Regarding paramedics in ER..why are they paid so terribly ? - page 2

Tell me about their education requirements, etc.I know the pay is terrible (at least around here) and they work so hard and are responsible for SO much. I don't understand why the pay discrepancy ?... Read More

  1. by   jwk
    Quote from Medic173
    ERs are opening their eyes and letting Medics do everything that the Nurses do. (Like in the ER I work in). Are ER just Hired Paramedic Physician Extenders to work with the doctors to see Patients. They are going to see Pts, write orders, review results, suture, LPs and Rx Scripts to name a few things. They are going to replace the PA and NP we have now. Wont that suck that the RNs will have to take orders from the Medics. Boy how times are changing. I just found out today that I got this job. I cant wait to see the faces on the RNs. We are going to be starting at $50 hr.
    Your posts are such a crock on so many different levels it's hard to know where to begin.

    Paramedics are NOT physician extenders the same way that PA's, RN's, and NP's are.

    Paramedics in ANY state CANNOT write orders, nor can an RN or other medical professional follow those orders.

    LP's as in lumbar punctures? Not legal for a paramedic in any state. Same for suturing.

    Writing prescriptions? Laughable. Also not legal in ANY state.

    While paramedics are excellent in their particular realm, they are not a replacement for RN's, NP's and PA's in an ER. And for the life of me, I can't figure out why they would be paid the same, much less more. Very few paramedics have a degree in their field. ALL RN's, NP's, and PA's do, most of them bachelor's degrees, and many with a masters.

    All it will take is one person to file a complaint with your governing state board - you'll be lucky not to land in jail for practicing medicine without a license. You better hide your paramedic license, because more than likely, that will be revoked as well. You are so far outside your scope of practice - that is IF you are actually doing all these things, which I really doubt.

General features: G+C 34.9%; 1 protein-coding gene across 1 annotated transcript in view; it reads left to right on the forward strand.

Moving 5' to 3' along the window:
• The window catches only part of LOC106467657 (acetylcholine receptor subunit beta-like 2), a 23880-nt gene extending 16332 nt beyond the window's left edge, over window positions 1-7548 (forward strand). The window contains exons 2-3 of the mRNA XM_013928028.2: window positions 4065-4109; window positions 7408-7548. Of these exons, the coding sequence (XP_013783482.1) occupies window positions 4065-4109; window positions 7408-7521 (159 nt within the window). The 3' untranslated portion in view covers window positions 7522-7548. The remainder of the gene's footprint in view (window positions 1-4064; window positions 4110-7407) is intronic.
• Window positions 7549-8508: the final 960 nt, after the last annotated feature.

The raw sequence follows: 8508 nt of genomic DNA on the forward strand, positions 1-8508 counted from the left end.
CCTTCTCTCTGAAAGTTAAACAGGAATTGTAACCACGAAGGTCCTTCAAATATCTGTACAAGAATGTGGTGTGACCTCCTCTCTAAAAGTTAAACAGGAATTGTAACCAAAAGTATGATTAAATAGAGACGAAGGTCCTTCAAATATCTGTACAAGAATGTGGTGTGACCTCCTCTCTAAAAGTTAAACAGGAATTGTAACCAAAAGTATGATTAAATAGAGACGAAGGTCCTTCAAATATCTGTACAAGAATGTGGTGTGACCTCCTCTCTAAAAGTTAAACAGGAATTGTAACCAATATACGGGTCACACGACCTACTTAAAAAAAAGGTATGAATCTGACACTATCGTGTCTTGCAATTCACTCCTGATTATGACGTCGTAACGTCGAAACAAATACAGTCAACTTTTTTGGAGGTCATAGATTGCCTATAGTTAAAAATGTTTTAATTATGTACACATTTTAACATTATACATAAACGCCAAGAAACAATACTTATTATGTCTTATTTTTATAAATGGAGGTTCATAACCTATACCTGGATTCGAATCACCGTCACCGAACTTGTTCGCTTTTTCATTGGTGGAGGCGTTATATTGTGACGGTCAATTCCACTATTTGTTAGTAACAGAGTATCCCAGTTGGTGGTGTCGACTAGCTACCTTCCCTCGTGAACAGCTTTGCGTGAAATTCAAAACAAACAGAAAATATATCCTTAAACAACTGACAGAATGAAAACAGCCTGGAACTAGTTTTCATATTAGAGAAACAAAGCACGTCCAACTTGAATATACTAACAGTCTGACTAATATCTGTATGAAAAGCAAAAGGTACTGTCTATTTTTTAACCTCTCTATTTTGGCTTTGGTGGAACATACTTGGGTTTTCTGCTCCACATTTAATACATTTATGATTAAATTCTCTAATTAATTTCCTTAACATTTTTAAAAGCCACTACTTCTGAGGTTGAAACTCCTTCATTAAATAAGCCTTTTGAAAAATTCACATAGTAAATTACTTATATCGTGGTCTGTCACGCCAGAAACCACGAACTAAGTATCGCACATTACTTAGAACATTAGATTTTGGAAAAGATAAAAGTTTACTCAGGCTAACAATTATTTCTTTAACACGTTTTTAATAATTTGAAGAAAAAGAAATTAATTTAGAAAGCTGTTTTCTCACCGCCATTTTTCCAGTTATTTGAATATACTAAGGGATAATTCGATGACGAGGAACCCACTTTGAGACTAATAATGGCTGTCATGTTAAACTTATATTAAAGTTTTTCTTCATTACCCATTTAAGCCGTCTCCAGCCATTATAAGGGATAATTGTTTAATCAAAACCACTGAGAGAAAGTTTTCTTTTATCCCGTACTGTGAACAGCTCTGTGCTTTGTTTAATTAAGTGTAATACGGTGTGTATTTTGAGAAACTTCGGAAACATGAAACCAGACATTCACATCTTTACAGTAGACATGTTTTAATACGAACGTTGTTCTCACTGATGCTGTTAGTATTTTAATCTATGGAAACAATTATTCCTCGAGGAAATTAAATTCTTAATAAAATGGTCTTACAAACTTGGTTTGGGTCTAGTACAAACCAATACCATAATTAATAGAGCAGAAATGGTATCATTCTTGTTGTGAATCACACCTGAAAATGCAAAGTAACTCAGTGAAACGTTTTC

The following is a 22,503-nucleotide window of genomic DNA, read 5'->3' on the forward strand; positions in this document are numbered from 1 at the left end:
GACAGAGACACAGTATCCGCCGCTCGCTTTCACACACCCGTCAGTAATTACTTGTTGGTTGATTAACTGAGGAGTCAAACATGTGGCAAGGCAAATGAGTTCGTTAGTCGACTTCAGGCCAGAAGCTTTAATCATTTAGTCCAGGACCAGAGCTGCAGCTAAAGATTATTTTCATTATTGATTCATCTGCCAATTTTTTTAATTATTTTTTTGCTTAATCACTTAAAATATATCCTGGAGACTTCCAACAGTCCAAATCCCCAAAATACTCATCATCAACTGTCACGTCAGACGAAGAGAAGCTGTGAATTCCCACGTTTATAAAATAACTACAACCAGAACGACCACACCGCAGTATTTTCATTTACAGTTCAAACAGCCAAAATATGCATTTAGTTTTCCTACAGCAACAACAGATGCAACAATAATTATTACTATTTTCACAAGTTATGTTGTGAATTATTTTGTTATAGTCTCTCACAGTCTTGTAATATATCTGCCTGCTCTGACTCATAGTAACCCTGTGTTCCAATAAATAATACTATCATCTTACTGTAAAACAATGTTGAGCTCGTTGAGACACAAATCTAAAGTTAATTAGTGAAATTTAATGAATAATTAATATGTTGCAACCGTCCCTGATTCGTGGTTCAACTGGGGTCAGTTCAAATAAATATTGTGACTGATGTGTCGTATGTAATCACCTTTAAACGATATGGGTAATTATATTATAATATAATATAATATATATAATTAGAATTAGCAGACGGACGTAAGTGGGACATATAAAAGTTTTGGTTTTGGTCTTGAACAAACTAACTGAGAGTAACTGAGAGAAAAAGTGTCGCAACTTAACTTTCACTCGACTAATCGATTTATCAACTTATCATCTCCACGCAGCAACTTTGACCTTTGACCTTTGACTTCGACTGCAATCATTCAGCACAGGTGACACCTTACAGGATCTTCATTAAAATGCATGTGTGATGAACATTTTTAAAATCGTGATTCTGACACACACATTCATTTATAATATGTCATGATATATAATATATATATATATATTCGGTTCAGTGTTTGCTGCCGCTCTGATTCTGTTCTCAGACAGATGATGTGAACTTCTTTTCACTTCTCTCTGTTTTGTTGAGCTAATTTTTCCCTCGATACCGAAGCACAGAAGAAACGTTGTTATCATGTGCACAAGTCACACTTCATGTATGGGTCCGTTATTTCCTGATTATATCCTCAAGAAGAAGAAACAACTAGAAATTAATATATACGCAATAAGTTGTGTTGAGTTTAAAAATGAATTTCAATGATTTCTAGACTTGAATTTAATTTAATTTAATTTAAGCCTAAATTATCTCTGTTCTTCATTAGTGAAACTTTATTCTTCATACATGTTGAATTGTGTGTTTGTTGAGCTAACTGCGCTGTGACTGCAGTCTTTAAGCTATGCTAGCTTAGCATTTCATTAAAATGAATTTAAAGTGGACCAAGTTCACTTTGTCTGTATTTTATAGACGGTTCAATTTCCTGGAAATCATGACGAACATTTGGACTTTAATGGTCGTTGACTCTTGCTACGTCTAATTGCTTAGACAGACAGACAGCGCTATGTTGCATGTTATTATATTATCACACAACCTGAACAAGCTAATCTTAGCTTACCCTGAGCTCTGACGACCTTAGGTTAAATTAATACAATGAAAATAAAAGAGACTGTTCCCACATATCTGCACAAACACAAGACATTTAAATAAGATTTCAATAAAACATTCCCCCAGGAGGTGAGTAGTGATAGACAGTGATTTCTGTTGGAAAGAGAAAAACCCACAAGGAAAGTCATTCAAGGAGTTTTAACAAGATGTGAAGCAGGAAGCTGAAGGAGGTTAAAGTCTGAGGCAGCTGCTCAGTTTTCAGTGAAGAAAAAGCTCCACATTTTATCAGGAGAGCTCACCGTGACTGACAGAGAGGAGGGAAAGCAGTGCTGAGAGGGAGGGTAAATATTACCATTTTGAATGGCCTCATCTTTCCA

2. by   ZASHAGALKA
    Quote from Medic173
    ERs are opening their eyes and letting Medics do everything that the Nurses do. (Like in the ER I work in). Are ER just Hired Paramedic Physician Extenders to work with the doctors to see Patients. They are going to see Pts, write orders, review results, suture, LPs and Rx Scripts to name a few things. They are going to replace the PA and NP we have now. Wont that suck that the RNs will have to take orders from the Medics. Boy how times are changing. I just found out today that I got this job. I cant wait to see the faces on the RNs. We are going to be starting at $50 hr.
    As I said in an earlier post, it's basic supply and demand. No hospital is going to pay a paramedic that much to do that much. Why? If they actually had a job with that much responsibility, most paramedics, who thrive on that kind of stuff, would line up around the corner for that job, no matter how little they were being paid.

    And because the hospital could fill such a fictional position with any number of candidates, you can be sure that the pay for such a job would be commensurate, not with the responsibility, but with the ease with which it could be filled and retained.

    The wonderful thing about posting on a board is that you can say whatever you want, regardless the facts.